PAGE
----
Meat Science graduate students gain valuable experiences leading carcass cutting groups

Meagan Igo leading cutting group

Meagan Igo leading cutting group

Since the late 1980s, first with Beef 101, then in the 1990s with Beef 706, and then later on with Pork 101, Meat Science graduate students in the Department of Animal Science have gained valuable teaching experiences through their work as cutting instructors for these courses. In each of these programs, graduate students lead cutting groups for these programs showing participants how and where to cut beef and pork carcasses ensuring that  the quality of cutting is as good as it can be, and that appropriate safety measures are followed so that the risk of injuries are minimized.

The participants often ask graduate students about specific cuts and their uses, common and scientific names of muscles and bones, and grades and their applications. The graduate students will be involved in about 7 to 10 of these programs during the calendar year so a masters’ student will lead up to 20 of these groups, and Ph.D. students will lead up to 30 of these groups during their programs. This work also helps prepare them to be better teaching assistants for ANSC 307, ANSC 437, and other meat science courses they work with.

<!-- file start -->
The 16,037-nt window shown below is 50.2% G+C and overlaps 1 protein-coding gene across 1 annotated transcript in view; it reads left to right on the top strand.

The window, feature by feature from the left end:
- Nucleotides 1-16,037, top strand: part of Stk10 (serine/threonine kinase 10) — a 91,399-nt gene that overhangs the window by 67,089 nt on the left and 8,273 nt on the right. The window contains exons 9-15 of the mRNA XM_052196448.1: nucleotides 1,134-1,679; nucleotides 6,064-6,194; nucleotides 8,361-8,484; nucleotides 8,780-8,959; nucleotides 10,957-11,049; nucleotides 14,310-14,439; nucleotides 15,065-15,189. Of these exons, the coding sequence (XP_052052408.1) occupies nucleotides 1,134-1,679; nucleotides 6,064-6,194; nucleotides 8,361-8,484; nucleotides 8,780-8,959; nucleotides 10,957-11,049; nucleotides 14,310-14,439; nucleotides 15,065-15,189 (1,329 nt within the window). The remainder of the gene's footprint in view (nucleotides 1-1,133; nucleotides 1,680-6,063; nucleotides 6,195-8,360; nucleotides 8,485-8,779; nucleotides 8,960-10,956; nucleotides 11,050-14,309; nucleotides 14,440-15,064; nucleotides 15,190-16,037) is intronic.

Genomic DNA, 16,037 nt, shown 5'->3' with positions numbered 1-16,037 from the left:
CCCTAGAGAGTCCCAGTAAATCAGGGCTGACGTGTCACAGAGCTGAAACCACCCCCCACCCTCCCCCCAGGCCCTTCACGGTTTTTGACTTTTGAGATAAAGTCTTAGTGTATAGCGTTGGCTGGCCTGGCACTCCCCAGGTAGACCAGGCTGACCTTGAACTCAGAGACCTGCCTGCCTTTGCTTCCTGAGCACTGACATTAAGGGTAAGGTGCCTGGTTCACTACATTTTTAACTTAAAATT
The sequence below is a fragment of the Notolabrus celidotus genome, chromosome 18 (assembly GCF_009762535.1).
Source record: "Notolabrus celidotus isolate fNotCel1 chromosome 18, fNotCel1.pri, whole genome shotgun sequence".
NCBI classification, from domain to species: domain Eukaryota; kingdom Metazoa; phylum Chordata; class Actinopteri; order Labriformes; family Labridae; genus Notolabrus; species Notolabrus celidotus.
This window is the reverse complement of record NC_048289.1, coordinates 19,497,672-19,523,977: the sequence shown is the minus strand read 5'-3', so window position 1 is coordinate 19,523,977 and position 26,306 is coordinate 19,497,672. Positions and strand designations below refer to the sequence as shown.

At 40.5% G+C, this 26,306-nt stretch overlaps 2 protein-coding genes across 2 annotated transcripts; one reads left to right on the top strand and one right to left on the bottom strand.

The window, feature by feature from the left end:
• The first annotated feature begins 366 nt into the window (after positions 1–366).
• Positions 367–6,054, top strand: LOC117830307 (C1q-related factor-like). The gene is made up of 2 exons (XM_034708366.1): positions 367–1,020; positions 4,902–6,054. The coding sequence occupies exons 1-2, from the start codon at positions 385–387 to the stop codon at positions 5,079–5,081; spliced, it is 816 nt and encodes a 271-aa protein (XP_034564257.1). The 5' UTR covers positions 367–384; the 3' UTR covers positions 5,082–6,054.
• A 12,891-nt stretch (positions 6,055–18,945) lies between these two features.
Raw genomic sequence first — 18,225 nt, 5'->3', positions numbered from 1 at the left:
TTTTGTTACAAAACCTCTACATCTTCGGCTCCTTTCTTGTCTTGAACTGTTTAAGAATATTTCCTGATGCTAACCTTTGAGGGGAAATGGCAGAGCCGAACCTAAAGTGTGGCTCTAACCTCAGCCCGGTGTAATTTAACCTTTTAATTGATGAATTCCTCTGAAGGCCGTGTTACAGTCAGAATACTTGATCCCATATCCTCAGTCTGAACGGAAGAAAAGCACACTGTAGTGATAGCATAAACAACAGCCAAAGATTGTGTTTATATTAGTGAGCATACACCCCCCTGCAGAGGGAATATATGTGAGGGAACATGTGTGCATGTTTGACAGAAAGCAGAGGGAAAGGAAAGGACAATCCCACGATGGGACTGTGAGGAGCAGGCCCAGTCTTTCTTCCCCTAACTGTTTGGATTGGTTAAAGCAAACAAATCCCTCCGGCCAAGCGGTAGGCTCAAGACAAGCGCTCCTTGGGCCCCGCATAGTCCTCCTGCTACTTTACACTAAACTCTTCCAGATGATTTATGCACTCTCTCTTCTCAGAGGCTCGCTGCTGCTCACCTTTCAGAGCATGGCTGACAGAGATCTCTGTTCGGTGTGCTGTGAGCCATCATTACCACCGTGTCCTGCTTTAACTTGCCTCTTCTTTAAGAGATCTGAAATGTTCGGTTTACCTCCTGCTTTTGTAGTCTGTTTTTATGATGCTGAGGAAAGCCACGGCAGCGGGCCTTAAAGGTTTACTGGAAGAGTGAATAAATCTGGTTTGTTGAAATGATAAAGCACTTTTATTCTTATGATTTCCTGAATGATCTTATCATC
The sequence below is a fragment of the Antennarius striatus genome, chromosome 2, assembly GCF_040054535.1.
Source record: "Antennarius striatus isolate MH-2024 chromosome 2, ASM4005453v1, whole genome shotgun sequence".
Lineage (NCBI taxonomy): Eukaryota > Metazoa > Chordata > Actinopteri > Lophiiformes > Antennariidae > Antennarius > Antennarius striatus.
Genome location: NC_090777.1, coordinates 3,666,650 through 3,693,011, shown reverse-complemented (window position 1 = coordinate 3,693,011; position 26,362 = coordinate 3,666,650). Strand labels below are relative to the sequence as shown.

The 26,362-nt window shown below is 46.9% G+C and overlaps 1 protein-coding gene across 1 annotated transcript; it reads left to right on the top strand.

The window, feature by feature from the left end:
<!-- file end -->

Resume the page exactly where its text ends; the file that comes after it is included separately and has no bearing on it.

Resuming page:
Without question, these and other extension/outreach programs conducted enhance the graduate student education experience. Many graduate students have been recruited for various jobs based on their exposure through programs such as these.

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